Finding a job is a difficult task in this pandemic-hit world. Do you believe that you can be compensated for being bored at work?
After being given $45,000 because his previous job reportedly made him out of his mind, Frédéric Desnard became the envy of jittery workers around the world.
According to France TV, Paris’ impossible severance package was the first “bored-out” in French history.
According to Desnard, who worked as a manager at Paris-based perfume maker Interperfums until 2014, her “very dull” $80,000-a-year job was “getting down to hell.”
The bored-stiff worker said that after losing a major client, he was confined to working hard responsibilities for four years, which left him “depressed, destroyed and embarrassed”.
Desnard’s lawyers argued in court that his mundane work life caused him to have an epileptic seizure while driving, and doctors confirmed his self-diagnosis.
Before being sacked by the cosmetics company in 2014, Desnard took six months off work on sick leave because of his supposedly failing mental state.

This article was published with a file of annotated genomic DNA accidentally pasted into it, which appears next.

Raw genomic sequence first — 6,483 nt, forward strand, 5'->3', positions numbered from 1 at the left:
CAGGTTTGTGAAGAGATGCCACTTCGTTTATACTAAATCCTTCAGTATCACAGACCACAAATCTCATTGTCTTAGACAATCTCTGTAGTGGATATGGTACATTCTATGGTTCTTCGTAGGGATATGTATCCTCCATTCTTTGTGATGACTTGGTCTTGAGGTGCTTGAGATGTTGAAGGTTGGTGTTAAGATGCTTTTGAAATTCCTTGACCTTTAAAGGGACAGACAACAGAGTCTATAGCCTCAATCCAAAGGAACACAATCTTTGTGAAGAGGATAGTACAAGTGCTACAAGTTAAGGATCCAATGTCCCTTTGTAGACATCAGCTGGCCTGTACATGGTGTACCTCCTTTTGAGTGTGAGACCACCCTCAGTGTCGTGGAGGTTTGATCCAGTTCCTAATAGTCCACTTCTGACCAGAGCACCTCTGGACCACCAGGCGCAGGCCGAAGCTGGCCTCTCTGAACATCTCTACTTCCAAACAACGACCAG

According to the BBC, he previously sued Interparfum for approximately $600,000 on grounds of harassment and unjust dismissal in an attempt to obtain compensation for his on-the-job misery.
Despite the fact that Desnard never received the above amount, the worker’s tribunal recently concluded that his monotonous responsibilities had “buried out” him, aka had been hit professionally by boredom.
According to the Telegraph, illness is the polar opposite of “burnout,” in which an employee overworks until a mental breakdown occurs.
According to Interparfum’s lawyers, Desnard “never expressed anything about being bored during the four-year period.”
Desnard isn’t the first to be accused of a bore-out.
According to boredom expert Dr. Sandy Mann, the strange disease affects up to a third of French workers and is becoming a growing problem in offices around the world.
(with inputs from agencies)